The Levant journey
There emerges the question why the Kremlin decided to invest so heavily – both politically and militarily – in the Assad regime. If the Syrian President stays in power, Russia will be granted certain benefits, including profits from selling weapons to Damascus and setting up permanent military bases in the Middle East. Moreover, Putin tends to express hostility to all revolutions that might threaten authoritarian rule, the more so that the new government would maintain friendly relations with the West. Not to mentioned that Syria constitutes for Putin yet another battlefield between the secular state and Islamic radicalism. The Syrian campaign allowed Russia to return to the Middle East as a leading player; simultaneously, Moscow managed to combine hard war activities with complicated diplomacy. With no stable position on the Syrian bridgehead, the Russians will not be able to expand their zone of influence in the region. Nonetheless, Moscow has currently no possibilities to undertake in Syria similar steps as it did in Libya, that is to take some distance from the conflicted parties and to seek the position of an impartial mediator. In addition, the Russians do not dispose of so many assets in Syrian society; for instance, the Alawis and Shiites will always take side of Iran while Sunni Muslims – especially if refugees were to be repatriated to their respective homelands – will never forget whose bombs they had been so much afraid of.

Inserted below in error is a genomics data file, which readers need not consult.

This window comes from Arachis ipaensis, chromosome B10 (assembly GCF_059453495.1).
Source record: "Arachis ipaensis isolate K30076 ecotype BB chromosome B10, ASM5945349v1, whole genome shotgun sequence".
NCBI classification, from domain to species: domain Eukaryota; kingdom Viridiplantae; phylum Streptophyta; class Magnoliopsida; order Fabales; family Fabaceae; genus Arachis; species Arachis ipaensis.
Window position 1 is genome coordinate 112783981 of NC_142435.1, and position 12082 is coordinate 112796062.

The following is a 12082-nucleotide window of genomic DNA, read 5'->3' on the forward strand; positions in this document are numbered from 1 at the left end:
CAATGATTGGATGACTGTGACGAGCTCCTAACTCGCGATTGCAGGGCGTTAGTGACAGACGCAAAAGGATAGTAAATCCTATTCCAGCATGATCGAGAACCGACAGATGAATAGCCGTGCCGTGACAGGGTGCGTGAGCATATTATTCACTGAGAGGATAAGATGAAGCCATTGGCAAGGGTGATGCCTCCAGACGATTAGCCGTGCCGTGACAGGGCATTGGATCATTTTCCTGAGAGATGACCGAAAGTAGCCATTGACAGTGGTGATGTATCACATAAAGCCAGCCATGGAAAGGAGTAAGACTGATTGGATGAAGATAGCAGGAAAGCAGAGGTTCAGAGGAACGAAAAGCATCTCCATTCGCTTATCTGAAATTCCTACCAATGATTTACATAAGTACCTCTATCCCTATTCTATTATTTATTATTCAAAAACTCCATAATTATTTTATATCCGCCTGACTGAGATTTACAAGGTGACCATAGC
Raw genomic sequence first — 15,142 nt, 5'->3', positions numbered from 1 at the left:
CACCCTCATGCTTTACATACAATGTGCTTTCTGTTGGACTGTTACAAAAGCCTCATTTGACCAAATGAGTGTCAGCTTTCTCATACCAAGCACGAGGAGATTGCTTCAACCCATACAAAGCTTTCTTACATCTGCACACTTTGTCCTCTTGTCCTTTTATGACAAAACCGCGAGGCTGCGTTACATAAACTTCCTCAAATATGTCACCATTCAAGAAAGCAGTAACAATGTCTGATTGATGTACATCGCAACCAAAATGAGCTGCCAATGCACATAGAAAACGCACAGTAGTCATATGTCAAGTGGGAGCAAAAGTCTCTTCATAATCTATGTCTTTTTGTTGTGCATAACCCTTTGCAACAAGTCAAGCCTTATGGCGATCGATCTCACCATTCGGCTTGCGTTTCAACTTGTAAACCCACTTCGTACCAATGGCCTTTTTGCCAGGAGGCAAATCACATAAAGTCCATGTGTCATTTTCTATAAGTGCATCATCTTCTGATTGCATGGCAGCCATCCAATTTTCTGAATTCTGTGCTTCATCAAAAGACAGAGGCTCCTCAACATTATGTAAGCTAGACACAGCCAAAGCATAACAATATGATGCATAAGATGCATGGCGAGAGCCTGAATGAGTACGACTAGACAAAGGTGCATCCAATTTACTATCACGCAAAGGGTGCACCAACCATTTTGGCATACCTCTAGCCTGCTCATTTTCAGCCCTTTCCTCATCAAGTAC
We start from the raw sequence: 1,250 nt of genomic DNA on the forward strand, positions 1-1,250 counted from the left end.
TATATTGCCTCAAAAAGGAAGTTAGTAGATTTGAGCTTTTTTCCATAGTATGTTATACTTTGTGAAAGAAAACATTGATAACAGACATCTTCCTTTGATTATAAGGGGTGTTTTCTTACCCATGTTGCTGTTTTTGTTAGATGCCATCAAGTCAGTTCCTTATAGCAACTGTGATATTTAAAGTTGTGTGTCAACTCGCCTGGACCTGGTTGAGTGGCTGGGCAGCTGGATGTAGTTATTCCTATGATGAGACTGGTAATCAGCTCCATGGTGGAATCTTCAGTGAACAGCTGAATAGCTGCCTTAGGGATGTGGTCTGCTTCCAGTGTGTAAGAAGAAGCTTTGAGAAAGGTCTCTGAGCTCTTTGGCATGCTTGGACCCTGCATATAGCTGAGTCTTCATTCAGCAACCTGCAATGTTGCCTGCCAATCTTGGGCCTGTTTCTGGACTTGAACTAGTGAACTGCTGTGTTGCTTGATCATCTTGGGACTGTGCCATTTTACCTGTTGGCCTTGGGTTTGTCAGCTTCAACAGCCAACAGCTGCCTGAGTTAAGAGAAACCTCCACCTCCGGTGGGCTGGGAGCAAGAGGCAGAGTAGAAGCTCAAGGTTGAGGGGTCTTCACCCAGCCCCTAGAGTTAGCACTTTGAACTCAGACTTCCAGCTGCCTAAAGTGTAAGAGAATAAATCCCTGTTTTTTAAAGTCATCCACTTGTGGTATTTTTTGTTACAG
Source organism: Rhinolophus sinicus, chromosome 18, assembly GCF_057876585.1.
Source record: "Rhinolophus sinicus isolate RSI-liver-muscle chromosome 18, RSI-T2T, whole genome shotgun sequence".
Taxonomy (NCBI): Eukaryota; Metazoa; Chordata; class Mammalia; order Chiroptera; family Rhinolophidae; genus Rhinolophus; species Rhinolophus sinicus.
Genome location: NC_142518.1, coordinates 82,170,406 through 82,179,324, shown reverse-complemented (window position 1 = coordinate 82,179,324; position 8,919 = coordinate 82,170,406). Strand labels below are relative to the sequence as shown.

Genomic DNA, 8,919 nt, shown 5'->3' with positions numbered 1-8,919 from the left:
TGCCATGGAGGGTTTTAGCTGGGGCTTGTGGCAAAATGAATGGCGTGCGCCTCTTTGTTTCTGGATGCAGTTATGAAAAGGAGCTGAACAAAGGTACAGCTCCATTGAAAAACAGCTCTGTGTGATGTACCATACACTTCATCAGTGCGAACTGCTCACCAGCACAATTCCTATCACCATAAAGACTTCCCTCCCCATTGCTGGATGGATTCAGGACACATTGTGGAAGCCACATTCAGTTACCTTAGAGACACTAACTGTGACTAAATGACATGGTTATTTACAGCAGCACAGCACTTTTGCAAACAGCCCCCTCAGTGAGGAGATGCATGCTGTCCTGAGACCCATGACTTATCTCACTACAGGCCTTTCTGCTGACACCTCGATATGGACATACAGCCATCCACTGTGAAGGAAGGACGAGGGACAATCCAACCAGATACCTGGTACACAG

Russia’s expansion was fostered by the policy of Barack Obama who steadily pursued to reduce U.S. involvement in the Middle East. Thus, Moscow started to fill the American void by sharing slogans of helping the authorities to stabilize the country’s internal situation. It does not come as a surprise that the Russian troops were well received in most countries of the region. Such situation does not entail only Iraq but also Egypt as the state was deprived by U.S. financial aid in 2013. Nonetheless, everything dramatically changed after Donald Trump came to power only three years later. Iran became one of the U.S. greatest enemies, there has been a rapprochement with Saudi Arabia while still most important issue was to ensure Israel’s security. Bearing in mind the war’s current stage, such U.S.-Israeli strive to eliminate all Iranian influence from Syria appeared one of the two main motives for both military and diplomatic activities carried out by the parties to the conflict. Speaking of the second impulse, it was about the Turkish policy that aimed to fight the Kurds in northern Syria as Ankara saw great risk in stronger Kurdish autonomy emerging at the east bank of the Euphrates River and declaring its readiness to participate in a prisoner swap with Moscow, Tehran and Damascus. As a result, Turkey will be committed to release the Idlib rebels in exchange for destroying the Kurd statehood and providing permanent protection of Turkish borders. These two issues have been primarily dealt with by Russian diplomacy while the next two should involve the need to legitimize al-Assad’s rule in Syria to be eventually accepted by world superpowers as well as the necessity to find a source of financing for the country’s reconstruction. Compared to the Cold War era, Moscow disposes of great possibilities that make it more efficient as it has long got rid of the burden of Soviet ideology.